Welcome Week begins today for our new students so it seems like a good time to celebrate the excellent work being done by former students. Katy trained as tour guide with us ages ago and was put back in contact a few weeks back. She is now Community and Outreach Officer at the Wiener Library for the Study of the Holocaust and Genocide and kindly agreed to write a blog post in our ‘Life after Reading’ series.
Katy at the Wiener Library
What are you doing now?
I am the Community and Outreach Officer at the Wiener Library for the Study of the Holocaust and Genocide based in Russell Square, London. I am responsible for the overall community and outreach strategy at the Library in line with a four year Heritage Lottery Fund project which is focused on widening audience engagement with the Library and its collections. I enjoy the diversity of my role; one day I can be networking at a foreign embassy, another day I can be running an exhibition project with an activist group. My other key responsibilities include events management, volunteer management, partnership brokering and social media PR and marketing.
How did your time at Reading prepare you for this line of work?
Academically, my time at Reading gave me transferable skills which I use every day in my job. I regularly give presentations and speak in public where I also put to use the historical knowledge I gained in my degree. A large part of my day to day work is research based whether it’s finding speakers for an event, looking for potential partner organisations, contacting community groups or researching content for an exhibition.
Reading gave me the opportunity to gain professional experience outside of my degree. I volunteered as a tour guide and family learning assistant at the Museum of English Rural Life. Additionally, I volunteered as an assistant archivist at the REME Museum of Technology during my second year and was offered a temporary paid position for September 2009, before I began my third year. Both these opportunities offered me the chance to learn about working in museum environments and confirmed my aspiration to work in the museum sector.
What training/experience did you get after leaving Reading?
Prior to beginning at Reading I had volunteered at Portsmouth Records Office and City Museum, which included a short stint at Portsmouth D-Day Museum, so in addition to my volunteering work in Reading I had already built up my practical experience. After finishing my BA I knew that I wasn’t finished with studying and I was torn between doing an MA in Museum Studies or an MA related to the area of history I was interested in (20th century conflict). Despite wanting to work in the museum sector, I decided that having a more specialised masters in history would make me stand out and so I chose the MA War, Culture and History at the University of Manchester. During my MA I had the opportunity to apply for work placement, which I was lucky enough to get, at the Imperial War Museum North on a community outreach project. The combination of my work experience and my degrees meant that I was well placed to work at an institution like the Wiener Library.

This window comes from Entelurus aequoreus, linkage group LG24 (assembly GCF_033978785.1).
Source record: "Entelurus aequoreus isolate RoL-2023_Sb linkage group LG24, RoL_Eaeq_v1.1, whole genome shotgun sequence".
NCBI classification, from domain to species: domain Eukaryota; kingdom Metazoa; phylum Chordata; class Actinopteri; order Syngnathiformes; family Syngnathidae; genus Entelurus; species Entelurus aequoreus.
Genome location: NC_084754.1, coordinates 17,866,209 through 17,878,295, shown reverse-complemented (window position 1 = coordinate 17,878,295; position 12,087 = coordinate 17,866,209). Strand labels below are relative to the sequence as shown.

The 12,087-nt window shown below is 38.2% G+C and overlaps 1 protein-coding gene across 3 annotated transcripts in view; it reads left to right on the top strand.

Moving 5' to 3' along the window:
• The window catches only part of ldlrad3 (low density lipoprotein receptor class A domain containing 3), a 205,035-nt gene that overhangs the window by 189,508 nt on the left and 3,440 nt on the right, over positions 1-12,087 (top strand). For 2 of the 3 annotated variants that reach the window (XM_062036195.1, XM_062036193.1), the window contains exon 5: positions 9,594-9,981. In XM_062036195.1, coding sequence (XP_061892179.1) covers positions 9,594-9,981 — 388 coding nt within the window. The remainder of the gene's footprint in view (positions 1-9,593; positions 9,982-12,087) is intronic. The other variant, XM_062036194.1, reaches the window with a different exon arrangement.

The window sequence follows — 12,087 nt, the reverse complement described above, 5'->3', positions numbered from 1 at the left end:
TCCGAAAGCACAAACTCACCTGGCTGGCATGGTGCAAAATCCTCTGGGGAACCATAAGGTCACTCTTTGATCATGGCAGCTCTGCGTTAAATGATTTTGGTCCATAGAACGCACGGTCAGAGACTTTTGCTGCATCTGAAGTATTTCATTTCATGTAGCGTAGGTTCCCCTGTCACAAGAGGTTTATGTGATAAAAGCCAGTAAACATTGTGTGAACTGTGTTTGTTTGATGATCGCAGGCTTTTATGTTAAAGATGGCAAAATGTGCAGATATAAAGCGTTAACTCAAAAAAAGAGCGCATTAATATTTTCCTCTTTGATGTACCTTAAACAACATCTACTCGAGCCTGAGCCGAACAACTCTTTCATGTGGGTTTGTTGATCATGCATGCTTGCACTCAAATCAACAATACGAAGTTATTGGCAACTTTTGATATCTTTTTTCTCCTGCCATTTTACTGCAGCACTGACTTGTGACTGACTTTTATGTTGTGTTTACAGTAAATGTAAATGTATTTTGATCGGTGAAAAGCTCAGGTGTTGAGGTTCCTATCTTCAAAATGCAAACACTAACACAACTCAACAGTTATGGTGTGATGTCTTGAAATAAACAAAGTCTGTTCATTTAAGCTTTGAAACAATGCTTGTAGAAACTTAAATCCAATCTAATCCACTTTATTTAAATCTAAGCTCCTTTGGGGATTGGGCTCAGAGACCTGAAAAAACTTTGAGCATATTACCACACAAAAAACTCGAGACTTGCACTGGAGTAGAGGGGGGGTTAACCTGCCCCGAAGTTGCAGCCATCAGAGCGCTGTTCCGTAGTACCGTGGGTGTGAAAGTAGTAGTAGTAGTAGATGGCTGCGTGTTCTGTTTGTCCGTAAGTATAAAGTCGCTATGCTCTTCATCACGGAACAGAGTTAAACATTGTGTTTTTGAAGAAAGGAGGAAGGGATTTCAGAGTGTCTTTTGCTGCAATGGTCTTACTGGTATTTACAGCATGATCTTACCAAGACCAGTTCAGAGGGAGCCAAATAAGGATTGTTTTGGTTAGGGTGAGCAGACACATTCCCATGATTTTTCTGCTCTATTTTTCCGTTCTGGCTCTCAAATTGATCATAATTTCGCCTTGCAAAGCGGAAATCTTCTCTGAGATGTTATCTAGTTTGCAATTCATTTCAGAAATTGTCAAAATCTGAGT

If you could give just one piece of advice for current students what would it be?
My advice for current students is this: do everything. Take every opportunity to volunteer, network and get your name known. Build up a professional profile using social media, Twitter is particularly good for that as you can interact with organisations. Don’t forget to use your initiative, just because an organisation isn’t advertising for volunteers or work placements it doesn’t mean you shouldn’t ask anyway. Don’t forget it’s also important to do things that aren’t necessarily related to your career like joining sports clubs or societies – it will make you a more rounded person. Social skills are equally as important as anything else.
I know the question asked for one piece of advice but I just want to finish with this one point: do what you love. No one ever worked in museums to become a millionaire, but we do usually have a high level of job satisfaction. As Confucius said, ‘Choose a job you love, and you will never have to work a day in your life’.
The Wiener Library holds Britain’s largest archives relating to the Holocaust and Nazi era. Follow the @wienerlibrary for updates on events, exhibitions and more.
Follow @Katy_WL for day to day community and outreaching as well as other museumy stuff.